6) Seek expert care when treating endometriosis.

Endometriosis is a disease that occurs outside of the uterus. Having a hysterectomy does not treat endometriosis. If you are being given that treatment option, it is important to seek out an endometriosis specialist who can offer more effective options that also spare reproductive organs. If you have not built your family yet, removing the reproductive organs eliminates the option of becoming pregnant or carrying a pregnancy. 

7) It is important to add variety to your endometriosis support.

For patients who present any versions of this disease, being referred to multidisciplinary providers, such as a pelvic floor therapist, nutritionist, and mental health support expert can help patients have an improved quality of life as well as improved fertility outcomes.

8) Know what to look for in an endometriosis specialist.

Seeking expert care can be overwhelming, confusing, and, for some, frustrating enough to indefinitely delay seeking help at all. According to Berna and Dr. Williams, there are specific of things you should look for in an endometriosis specialist, easing your research.

A thoughtful, effective endometriosis specialist is someone who performs excision surgery in a high-volume center of excellence, strives to identify and remove endometriosis throughout the body, even in difficult-to-operate places like the bowels, looks to preserve reproductive organs, and can inform a patient about other helpful multidisciplinary care providers. Make sure your endometriosis specialist is giving you highest quality care available to you.

9) Find support with other women who have endometriosis.

Online patient support groups such as the Facebook groups Nancy's Nook Endometriosis Education, Endometropolis, and Endo Warriors, work to connect endometriosis patients with specialists as well as support and educate patients.

10) Find a care team that treats the whole patient.

Both endometriosis and infertility are two diseases that can both be physically and emotionally challenging, requiring a team across multiple disciplines. Having a compassionate team of providers and a strong support system in place can help patients meet these difficult challenges!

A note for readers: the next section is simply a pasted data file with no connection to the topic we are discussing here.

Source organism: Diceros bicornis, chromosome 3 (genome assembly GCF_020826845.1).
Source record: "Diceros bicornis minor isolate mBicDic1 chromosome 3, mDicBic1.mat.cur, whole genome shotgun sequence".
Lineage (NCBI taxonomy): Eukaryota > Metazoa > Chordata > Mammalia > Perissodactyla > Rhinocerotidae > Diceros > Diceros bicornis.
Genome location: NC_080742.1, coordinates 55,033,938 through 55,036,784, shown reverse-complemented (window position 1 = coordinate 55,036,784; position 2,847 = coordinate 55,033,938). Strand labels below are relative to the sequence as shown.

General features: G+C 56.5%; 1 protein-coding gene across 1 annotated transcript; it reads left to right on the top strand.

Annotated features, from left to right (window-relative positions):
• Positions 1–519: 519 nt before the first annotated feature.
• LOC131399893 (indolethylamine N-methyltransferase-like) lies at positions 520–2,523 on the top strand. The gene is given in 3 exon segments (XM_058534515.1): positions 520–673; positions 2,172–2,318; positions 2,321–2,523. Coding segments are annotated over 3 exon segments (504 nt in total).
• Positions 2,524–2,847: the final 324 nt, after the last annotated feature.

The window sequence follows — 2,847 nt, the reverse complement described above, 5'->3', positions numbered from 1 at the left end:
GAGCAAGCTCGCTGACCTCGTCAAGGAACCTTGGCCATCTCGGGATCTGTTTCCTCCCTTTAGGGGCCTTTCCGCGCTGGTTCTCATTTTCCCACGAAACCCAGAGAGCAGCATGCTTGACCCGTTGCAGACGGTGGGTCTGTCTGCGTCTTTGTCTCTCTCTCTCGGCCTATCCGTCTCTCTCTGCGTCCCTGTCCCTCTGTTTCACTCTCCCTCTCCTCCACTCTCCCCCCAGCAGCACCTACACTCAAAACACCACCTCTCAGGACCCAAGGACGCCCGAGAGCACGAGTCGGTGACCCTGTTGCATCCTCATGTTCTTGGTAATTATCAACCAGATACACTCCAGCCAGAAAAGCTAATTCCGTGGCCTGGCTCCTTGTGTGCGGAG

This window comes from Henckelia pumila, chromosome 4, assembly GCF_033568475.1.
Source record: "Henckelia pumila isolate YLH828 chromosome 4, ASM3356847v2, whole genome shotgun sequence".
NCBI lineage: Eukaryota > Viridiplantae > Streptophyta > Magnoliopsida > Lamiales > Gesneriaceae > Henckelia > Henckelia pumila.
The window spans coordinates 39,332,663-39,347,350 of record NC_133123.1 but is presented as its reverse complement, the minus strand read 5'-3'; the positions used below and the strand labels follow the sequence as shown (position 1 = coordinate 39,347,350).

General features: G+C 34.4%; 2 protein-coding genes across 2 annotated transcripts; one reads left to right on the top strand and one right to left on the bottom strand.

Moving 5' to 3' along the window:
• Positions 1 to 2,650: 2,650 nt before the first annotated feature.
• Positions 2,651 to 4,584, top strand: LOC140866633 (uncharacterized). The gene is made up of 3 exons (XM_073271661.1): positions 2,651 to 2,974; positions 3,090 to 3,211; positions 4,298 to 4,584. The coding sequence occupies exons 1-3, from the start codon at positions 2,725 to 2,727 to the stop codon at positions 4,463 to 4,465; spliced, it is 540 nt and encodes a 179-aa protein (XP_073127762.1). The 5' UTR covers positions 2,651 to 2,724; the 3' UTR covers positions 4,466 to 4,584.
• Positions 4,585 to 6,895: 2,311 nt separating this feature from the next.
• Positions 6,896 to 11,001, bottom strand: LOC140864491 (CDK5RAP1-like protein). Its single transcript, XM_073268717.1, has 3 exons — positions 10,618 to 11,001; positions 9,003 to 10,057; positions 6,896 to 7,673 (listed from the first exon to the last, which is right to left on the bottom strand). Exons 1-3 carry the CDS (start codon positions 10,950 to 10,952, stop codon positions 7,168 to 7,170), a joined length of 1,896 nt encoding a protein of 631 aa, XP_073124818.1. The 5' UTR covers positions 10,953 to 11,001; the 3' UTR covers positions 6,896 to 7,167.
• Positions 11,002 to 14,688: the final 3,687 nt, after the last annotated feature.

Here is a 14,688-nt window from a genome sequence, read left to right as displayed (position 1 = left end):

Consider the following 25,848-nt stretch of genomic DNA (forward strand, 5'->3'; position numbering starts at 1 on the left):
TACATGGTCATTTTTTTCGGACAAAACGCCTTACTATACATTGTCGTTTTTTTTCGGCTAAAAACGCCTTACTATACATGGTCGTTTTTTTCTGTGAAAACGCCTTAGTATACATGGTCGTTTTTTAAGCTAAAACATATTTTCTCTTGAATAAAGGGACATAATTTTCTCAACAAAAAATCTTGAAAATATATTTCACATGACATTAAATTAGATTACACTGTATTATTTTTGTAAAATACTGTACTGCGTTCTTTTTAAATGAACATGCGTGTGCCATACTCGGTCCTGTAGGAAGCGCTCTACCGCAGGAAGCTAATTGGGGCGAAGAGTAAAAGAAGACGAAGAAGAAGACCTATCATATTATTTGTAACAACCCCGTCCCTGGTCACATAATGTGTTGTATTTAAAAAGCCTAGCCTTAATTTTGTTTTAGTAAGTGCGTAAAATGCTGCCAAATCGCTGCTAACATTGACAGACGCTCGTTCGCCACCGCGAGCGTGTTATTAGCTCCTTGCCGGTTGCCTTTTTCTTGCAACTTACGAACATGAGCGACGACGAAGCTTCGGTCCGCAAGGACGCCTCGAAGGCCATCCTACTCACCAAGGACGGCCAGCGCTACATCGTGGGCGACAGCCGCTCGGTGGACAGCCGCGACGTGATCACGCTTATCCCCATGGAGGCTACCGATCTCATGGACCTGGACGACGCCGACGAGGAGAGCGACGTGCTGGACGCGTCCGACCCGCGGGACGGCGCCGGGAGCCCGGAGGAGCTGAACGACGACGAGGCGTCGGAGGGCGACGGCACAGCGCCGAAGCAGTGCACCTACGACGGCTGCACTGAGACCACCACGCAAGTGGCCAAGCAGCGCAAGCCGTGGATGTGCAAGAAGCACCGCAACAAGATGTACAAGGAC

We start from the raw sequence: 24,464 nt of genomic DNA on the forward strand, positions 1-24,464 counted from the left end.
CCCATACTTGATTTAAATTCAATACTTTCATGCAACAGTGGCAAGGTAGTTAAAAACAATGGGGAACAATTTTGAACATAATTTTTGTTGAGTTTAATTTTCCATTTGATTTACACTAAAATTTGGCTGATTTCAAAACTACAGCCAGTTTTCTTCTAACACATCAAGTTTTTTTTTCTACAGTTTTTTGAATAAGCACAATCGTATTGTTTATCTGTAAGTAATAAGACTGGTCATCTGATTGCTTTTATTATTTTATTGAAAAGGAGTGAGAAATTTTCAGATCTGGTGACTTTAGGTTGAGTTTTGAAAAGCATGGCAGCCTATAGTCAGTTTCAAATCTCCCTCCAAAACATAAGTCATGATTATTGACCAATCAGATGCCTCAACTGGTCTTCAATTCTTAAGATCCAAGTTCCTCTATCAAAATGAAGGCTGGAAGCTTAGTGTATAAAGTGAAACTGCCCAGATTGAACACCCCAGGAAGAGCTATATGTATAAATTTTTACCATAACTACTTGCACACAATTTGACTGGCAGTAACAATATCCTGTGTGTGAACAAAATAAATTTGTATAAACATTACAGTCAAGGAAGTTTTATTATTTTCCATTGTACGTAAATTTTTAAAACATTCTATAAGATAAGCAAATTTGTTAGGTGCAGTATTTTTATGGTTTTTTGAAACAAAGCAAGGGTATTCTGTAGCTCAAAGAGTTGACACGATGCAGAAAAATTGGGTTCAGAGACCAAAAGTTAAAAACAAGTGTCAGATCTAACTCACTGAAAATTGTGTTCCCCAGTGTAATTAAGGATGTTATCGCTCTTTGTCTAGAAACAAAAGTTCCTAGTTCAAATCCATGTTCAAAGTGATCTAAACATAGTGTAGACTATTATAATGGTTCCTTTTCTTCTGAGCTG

Endometriosis Advocacy

It's clear from these takeaways and the full-length Facebook Live that Casey and Dr. Williams share a common belief: be your best advocate. Endometriosis is unique to each woman, so it's important to speak up about how you're feeling, and it's important to share your goals with your care team. Additionally, seeking support through multidisciplinary providers and support groups is a great way for you to not only cope with this disease but to help other women in a similar situation.

Together, with the help of a thoughtful, expert care team, the backing of the endometriosis community, and your own advocacy, you give yourself the best shot at overcoming your symptoms and moving forward in life.

About Virginia Hamilton Furnari

Virginia Hamilton Furnari is RMA of Connecticut’s Brand Specialist and has a background in writing, marketing, and content production. In addition to helping mold the RMA of CT brand through blogs, videos, and events, she is also a patient and has undergone many fertility treatments. Given her professional and personal involvement in the fertility community, she has immersed her mind, body, and soul in family-building education.